Since I cannot use high capacitances in the drain circuit, low-frequency stability must come from negative feedback and from resistive gate loading, both of which must remain effective down to very low frequencies.

Since I'm a crazy guy, I'm planning to put the drive and predriver on the same board, for a total of nearly 60dB gain, and I want to see if I can achieve stability... But I'm mentally prepared to cut the board in two, if necessary! :-)

I think you will need some linearity correction mostly for low voltages.
From 20 V to 50 V the linearity is fair.

The good thing about integrating this amplifier into an SDR is that linearity correction of both amplitude and phase, through adaptive predistortion, is a part of the basic features of the SDR section. On the hardware side it only requires feeding back a sample of the output signal into one of the SDR's receivers. All the rest of the job is done in software, and this software is available for free.

Concerning overdrive as I remember (5 to 6 years ago) in Digital TV (OFDM) there was around 6 dB clipping and RF peaks always around 2x Vd while? with adaptive linearity correction peaks were beyond vgs max!.

On HF the gain of an LDMOSFET is higher, so one can have significant overdrive without having to exceed Vgs max. If my calculations are right, I will have at least 2V headroom between the absolute maximum possible drive voltage peak plus bias, and the Vgsmax. Roughly the same headroom, or a little more, with Vgsmin.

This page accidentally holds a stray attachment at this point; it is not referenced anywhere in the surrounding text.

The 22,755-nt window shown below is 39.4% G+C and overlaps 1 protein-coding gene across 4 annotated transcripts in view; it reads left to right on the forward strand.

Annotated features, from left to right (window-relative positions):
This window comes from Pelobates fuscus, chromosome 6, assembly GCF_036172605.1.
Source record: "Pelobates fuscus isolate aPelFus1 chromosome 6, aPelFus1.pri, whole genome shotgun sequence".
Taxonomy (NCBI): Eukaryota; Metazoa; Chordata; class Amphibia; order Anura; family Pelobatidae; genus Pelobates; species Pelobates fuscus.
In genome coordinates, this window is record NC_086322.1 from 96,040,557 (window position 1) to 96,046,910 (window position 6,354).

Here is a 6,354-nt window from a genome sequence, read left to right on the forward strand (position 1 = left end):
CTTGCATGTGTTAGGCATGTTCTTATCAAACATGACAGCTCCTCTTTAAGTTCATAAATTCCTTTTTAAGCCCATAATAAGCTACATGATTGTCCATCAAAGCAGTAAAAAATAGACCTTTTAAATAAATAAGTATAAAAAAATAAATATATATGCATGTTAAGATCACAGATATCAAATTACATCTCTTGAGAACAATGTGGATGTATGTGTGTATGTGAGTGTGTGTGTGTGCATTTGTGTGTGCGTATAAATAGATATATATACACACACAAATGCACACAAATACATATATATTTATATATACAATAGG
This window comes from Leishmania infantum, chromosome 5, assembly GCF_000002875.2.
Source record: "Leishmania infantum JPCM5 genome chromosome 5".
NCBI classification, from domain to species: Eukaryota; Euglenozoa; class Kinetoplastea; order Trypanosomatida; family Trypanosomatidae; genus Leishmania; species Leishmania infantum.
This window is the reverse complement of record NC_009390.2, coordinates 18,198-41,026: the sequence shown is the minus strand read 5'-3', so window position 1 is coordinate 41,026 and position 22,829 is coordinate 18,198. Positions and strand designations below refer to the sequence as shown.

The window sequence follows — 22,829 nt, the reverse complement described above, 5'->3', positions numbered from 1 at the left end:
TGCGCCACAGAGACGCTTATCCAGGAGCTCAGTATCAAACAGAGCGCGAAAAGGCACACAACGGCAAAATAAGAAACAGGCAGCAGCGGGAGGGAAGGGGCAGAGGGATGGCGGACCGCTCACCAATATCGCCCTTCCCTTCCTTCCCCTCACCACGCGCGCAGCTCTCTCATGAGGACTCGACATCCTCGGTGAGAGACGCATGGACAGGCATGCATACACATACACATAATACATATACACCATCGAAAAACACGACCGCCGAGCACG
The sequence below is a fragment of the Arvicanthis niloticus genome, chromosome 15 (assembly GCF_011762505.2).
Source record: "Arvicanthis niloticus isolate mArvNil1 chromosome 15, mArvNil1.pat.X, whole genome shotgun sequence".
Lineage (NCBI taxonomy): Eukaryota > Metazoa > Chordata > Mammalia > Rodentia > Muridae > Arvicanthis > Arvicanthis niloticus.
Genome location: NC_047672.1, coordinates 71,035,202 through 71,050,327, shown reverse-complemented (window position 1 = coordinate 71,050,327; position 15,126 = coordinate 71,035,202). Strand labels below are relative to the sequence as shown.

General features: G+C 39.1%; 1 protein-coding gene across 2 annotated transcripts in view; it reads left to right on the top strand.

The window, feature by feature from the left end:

Due to fast acting, your primary protection MUST be hardware for SWR, over-voltage, over-current and overdrive or ALC. The microcontroller is for flavor and management of the slow events.

It depends on how fast the protection really needs to be. If I use a cheap PIC, like the PIC18F886 I have in stock because I use it in many projects, then every 10-bit analog-digital conversion takes around 2 microseconds, and the processor can execute 5 instructions per microsecond. AD conversion and CPU processing can run in parallel, but an event like an antenna failure needs to propagate first through AD conversion and then through processing. With a well-written program I think I can get a reaction time of roughly 50 microseconds. That's of course slower than what an analog circuit could do, but if 50 microseconds is fast enough, then I don't need the expensive analog multipliers. Until recently I thought that even 200 microseconds was fast enough, but the more I learn, the more I doubt...

And I do not intend to use the microcontroller for flavor. I won't put a display on it. If I use it, it will be a little black box hidden deep in the circuit, doing a very basic slave job. Just the computations required for the protection system. I don't think I will need it for anything else, because the SDR does all the other functions, including things like TX/RX sequencing.

Even the digital Icoms 7300, 7610 use direct analog control for ALC and SWR.

But they don't compute SWR in the protection circuit, let alone dissipation power!

Also, you can dig interesting informations here:

I did. Thanks!

And if you have classical amps and want to play with:
At least it works with old Mosfets like BLF 278 in class AB

Thanks to SDR, I don't need such a complex correction system.

I hope this helped you a little.

Yes, it did! But I'm still looking for more information, specially for detailed, hard data on LDMOSFET ruggedness, and body diode behaviour.